The skills shortage is regularly cited as one of the key worries for businesses in the UK and it presents a challenging brief for Government to respond to.
Please allow me to start by congratulating Kit Malthouse on his appointment as Education Secretary – a fresh new school year for students at all levels up and down the country is underway and his appointment represents a fresh chance make a positive, long-lasting impact on the skills agenda. Consistent and clear support is urgently needed and I remain hopeful the new hand at the tiller will be able to provide it.
Skills for the construction sector
In my own sector, construction, skills development and availability is one of the key challenges being faced by the industry and widely tipped to be an even more pressing concern in the future. The recent projection by the Construction Skills Network is that more than a quarter million extra workers will be needed by 2026 to meet growing demands on the UK construction sector. All UK regions have a need for new construction workers in the tens of thousands and the South East Midlands is no exception.
Our construction skills shortages are affected by a myriad of factors:
- strong volumes of work requiring more hands,
- older workers leaving the industry,
- fewer EU nationals in our workforce,
- difficulties in attracting and retaining under-represented sections of the workforce, in particular women and ethnic minorities and,
- negative perceptions and lack of knowledge about what the industry has to offer.
Construction companies of all sizes have made incredible progress in making our industry more inclusive, welcoming, and attractive but, much more needs to be done and the role our Local Enterprise Partnerships (LEPs) play cannot be underestimated. Despite the recent re-focusing of activity and responsibilities for LEPs, skills and the development of local talent pipelines has remained a key and busy area of activity.
What actions are we already taking?
In the South East Midlands, it all starts with the depth of knowledge and local connection SEMLEP has with all the key industries in our region, not just construction. From that ongoing dialogue and cooperation the team gains a clear understanding of needs, not just for today, but for tomorrow too. Skills agendas are fully informed by local employers and connections with education bodies at all levels made so that our young people can be inspired and informed, able to experience real workplaces and aware of the career pathways and opportunities available to them.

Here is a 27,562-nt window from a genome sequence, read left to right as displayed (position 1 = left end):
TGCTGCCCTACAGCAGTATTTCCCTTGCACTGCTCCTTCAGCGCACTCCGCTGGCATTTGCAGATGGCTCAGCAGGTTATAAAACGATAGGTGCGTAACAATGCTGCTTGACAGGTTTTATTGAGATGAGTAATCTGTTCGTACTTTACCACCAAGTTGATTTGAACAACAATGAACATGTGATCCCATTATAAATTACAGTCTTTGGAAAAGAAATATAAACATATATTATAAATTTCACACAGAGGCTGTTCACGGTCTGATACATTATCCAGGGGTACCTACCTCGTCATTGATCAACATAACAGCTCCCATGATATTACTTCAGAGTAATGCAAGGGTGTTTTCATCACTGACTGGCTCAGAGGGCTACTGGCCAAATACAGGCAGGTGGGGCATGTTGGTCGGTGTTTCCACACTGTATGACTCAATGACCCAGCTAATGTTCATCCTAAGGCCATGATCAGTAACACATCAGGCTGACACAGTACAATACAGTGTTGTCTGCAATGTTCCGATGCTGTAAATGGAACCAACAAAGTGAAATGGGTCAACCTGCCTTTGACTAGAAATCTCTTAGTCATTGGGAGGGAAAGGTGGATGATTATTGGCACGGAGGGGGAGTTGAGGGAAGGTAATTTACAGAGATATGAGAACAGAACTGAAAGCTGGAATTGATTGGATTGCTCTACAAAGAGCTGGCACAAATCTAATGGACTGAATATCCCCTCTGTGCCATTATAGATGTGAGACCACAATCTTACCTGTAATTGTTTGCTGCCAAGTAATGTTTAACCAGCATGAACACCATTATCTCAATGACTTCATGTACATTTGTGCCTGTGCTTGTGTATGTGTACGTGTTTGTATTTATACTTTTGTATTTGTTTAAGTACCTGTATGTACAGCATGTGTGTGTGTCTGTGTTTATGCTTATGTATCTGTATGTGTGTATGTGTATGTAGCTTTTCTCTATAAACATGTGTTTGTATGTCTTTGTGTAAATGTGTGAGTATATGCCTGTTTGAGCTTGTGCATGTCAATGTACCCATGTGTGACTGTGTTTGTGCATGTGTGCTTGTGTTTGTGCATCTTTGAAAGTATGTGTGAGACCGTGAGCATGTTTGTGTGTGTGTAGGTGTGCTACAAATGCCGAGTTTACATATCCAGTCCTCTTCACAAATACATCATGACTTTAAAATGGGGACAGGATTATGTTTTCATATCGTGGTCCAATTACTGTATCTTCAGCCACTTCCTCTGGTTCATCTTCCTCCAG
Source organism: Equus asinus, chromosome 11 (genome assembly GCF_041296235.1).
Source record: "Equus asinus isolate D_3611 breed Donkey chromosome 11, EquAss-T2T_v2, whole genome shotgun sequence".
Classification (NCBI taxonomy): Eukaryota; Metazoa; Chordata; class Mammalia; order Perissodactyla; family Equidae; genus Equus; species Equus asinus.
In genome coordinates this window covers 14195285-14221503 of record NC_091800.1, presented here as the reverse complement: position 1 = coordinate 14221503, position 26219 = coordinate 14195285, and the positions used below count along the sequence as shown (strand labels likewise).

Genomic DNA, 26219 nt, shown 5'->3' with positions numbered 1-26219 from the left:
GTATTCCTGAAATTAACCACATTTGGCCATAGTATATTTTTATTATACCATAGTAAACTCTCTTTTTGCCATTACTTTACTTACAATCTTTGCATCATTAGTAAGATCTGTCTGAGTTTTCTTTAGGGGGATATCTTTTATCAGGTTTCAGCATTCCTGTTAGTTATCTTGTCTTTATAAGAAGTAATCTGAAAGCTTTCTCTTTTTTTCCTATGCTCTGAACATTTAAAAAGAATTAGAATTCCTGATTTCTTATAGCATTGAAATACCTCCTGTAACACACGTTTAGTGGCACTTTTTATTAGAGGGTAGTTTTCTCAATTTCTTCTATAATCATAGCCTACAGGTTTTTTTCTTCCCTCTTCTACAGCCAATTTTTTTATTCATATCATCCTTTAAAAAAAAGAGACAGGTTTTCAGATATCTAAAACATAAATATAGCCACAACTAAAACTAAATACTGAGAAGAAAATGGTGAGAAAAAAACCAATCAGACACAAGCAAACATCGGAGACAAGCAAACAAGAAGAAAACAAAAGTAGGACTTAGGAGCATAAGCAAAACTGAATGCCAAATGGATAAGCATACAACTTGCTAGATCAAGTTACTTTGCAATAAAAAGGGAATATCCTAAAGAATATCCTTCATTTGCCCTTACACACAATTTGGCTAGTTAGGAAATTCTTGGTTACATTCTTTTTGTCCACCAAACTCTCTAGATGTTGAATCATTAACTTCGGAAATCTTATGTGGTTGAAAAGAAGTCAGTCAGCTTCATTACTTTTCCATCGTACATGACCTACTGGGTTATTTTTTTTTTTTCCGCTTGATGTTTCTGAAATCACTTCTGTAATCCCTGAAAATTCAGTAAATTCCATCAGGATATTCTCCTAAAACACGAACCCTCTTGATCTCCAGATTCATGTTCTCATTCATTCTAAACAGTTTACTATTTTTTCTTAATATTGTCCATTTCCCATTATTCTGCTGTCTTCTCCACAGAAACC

Sounds easy? After all, it’s about inspiring youngsters, a bit of work experience, maybe a jobs board, isn’t it?
Wrong. Take construction and the job we have inspiring young people by naming me three construction roles.
If your first thought was bricklayer, electrician, plumber or carpenter you would have unknowingly demonstrated one of the problems that afflict us as an industry. Construction is about so much more than a handful of trades – we have architects, structural, civil, mechanical and electrical engineers, project managers, cost consultants, quantity surveyors, construction managers, administrators, 3D modellers, plant operators … I could go on all day!
It is the role of SEMLEP to help companies in the industry translate the plethora of opportunity available to educators and connect us together so that the right curriculums are developed and the wealth of opportunity and roles made known to students at different stages in their learning.
As an industry, there are so many entry points to join us – from trainees, to apprenticeships to graduates, we are able to provide an exciting career to suit all interests.
How do you get young people interested in the first place?
Local site visits for kids of all ages provide a look behind the hoarding and an opportunity to see what a real Bob the Builder does. School career fairs allow students to meet young people from a diverse range of backgrounds already developing their careers in the sector. Structured work-experience organised and matched with SEMLEP’s assistance to offer the right opportunities to local, talented youngsters so real workplace conditions can be experienced and the dream of having a career in construction started.
A career. Not a job. In how many industries can you start as a graduate quantity surveyor and wind up as Regional Managing Director some 20 odd years afterwards? I didn’t hear it as a rumour, that’s exactly the route the MD of my business took into the sector.
Technology plays an increasingly key role in attracting and retaining talent – for a generation raised on Minecraft, designing buildings using the latest BIM 3D software feels natural (just add gravity). Exoskeletons able to provide ergonomic strength to all are a cool gadget, remotely operated plant effectively removes access barriers to the disabled and Modern Methods of Construction (MMC) allows a new generation to work in factory conditions and increase safety on site to boot.
But let’s not leave the future of my industry, or yours, to chance and future innovation – we must continue to have support in place, through SEMLEP, to help business leaders attract and retain talent today and tomorrow.
Written by Neus Garriock
Head of Business Development, Galliford Try and SEMLEP’s Deputy Chair